Getting to the root of making the best hurley

A FILM documenting the process of hurley making – from the first seeds all the way to Croke Park – features several Kilkenny faces, and one of those involved will be giving a talk about the art of hurley making later this month in the Hole in the Wall.

A FILM documenting the process of hurley making – from the first seeds all the way to Croke Park – features several Kilkenny faces, and one of those involved will be giving a talk about the art of hurley making later this month in the Hole in the Wall.

From Ash to Clash: The Art of Hurley Making is a 26-minute film produced by the GAA, Teagasc and the Irish Guild of Ash Hurley Makers. Teagasc forest development officer Michael Somers will be giving a lecture about the film and the hurley-making process on January 22.

The film details the process of what makes each hurley unique, including– “the balance of the hurl, the run of the grain, the width of the bás, the grip.”

In addition to Coon man Michael Somers, the film has appearances by St Martin’s players Thomas Breen and Bryan Byrne, and local hurley makers Tom O’Donahue, Bryan Dowling and Aiden Falkner were also involved in the film. A forest in Castlemorris in South Kilkenny also features.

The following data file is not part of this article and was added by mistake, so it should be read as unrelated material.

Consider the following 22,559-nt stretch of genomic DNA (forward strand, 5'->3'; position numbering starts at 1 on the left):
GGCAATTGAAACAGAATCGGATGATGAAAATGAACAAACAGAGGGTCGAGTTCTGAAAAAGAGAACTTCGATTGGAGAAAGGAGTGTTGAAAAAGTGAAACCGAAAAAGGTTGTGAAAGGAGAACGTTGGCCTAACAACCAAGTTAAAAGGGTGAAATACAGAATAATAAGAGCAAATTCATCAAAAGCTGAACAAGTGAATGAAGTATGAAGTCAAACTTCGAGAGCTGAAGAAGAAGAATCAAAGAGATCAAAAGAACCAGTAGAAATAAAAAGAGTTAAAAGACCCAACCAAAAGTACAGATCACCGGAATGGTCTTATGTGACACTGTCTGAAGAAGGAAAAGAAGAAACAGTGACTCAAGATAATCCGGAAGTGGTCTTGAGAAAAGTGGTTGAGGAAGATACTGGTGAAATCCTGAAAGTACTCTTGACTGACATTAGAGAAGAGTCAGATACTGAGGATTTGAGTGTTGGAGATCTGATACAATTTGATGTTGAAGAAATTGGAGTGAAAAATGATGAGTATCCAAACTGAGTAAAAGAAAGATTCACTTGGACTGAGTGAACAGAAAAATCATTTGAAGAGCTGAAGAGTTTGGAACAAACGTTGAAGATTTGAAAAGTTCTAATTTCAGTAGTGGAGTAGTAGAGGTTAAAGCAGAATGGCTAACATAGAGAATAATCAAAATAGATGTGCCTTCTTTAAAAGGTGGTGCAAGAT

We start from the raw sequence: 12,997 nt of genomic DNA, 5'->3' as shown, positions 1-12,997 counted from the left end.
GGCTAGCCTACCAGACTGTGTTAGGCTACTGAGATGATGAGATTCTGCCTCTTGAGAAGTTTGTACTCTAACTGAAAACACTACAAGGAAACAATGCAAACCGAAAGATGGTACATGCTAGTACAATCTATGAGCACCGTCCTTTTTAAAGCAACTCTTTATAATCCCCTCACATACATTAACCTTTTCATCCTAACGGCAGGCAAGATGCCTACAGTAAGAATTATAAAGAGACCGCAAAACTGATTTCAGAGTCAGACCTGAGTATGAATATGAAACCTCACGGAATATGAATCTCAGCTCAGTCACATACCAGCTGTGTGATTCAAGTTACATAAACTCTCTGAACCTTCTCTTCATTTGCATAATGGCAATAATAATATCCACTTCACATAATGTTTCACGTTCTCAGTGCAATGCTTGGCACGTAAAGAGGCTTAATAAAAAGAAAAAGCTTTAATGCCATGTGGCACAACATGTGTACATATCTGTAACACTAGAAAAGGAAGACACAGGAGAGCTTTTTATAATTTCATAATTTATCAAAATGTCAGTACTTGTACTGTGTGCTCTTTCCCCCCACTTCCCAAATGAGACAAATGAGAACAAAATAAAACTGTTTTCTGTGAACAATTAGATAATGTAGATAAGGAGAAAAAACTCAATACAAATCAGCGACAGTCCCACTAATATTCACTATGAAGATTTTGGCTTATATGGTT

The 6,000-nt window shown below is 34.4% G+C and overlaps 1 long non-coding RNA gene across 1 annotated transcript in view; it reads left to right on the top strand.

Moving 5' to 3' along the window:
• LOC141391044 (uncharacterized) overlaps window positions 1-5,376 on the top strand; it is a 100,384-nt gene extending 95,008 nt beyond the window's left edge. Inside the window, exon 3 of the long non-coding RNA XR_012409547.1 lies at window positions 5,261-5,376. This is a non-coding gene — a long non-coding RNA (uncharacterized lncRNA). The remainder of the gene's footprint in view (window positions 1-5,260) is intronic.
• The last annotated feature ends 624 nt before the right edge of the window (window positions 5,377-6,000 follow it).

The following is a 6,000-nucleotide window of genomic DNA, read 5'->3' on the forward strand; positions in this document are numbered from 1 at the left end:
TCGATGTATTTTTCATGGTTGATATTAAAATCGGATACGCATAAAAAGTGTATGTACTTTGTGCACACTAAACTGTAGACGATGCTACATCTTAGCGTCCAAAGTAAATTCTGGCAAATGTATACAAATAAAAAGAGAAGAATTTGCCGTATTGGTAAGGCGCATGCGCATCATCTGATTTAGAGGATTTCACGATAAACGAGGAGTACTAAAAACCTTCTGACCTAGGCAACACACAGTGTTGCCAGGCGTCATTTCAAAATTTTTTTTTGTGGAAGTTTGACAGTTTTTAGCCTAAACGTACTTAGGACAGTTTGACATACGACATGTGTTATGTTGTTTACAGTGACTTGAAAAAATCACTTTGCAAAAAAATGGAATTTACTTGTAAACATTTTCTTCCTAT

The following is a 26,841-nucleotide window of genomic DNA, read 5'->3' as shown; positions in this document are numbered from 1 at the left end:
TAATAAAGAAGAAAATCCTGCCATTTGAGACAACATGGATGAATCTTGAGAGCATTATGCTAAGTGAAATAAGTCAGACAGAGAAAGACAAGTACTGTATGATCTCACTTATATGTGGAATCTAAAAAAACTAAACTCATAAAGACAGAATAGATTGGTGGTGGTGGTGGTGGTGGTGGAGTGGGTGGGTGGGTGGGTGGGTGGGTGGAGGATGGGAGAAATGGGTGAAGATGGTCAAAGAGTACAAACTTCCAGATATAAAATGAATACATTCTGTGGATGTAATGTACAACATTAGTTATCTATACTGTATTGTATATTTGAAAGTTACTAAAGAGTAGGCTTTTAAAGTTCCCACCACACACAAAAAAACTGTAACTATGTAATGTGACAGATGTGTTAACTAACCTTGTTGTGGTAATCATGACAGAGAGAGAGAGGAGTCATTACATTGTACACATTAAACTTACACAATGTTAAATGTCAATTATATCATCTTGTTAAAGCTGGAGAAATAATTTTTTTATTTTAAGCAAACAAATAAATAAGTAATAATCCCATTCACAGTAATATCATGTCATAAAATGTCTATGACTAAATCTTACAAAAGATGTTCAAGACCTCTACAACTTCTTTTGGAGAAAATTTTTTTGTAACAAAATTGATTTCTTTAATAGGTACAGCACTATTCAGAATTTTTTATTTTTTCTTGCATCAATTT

The story follows the soil and landscape involved in providing an ideal space for ash trees to grow, the best form of the trees themselves, and how their lower 1.3 metres is crafted into hurleys. The best trees, it notes, are those that provide the highest amount of senior-grade hurleys in addition to high-quality wood from the upper portion of the tree.

“Some of the hurley makers say you give birth to a hurl – you don’t actually make it, you give birth to it” says hurley maker Pat Cullen. It also shows how the trees themselves “give birth” to the next generation of ash. One of the examples is a tree selected in a Kilkenny forest that will be a potential mother tree for other forests – with the father tree sourced in Tipperary.

The film is set to be played at the GAA Museum in Croke Park and can be seen on the three organisations’ websites and on YouTube.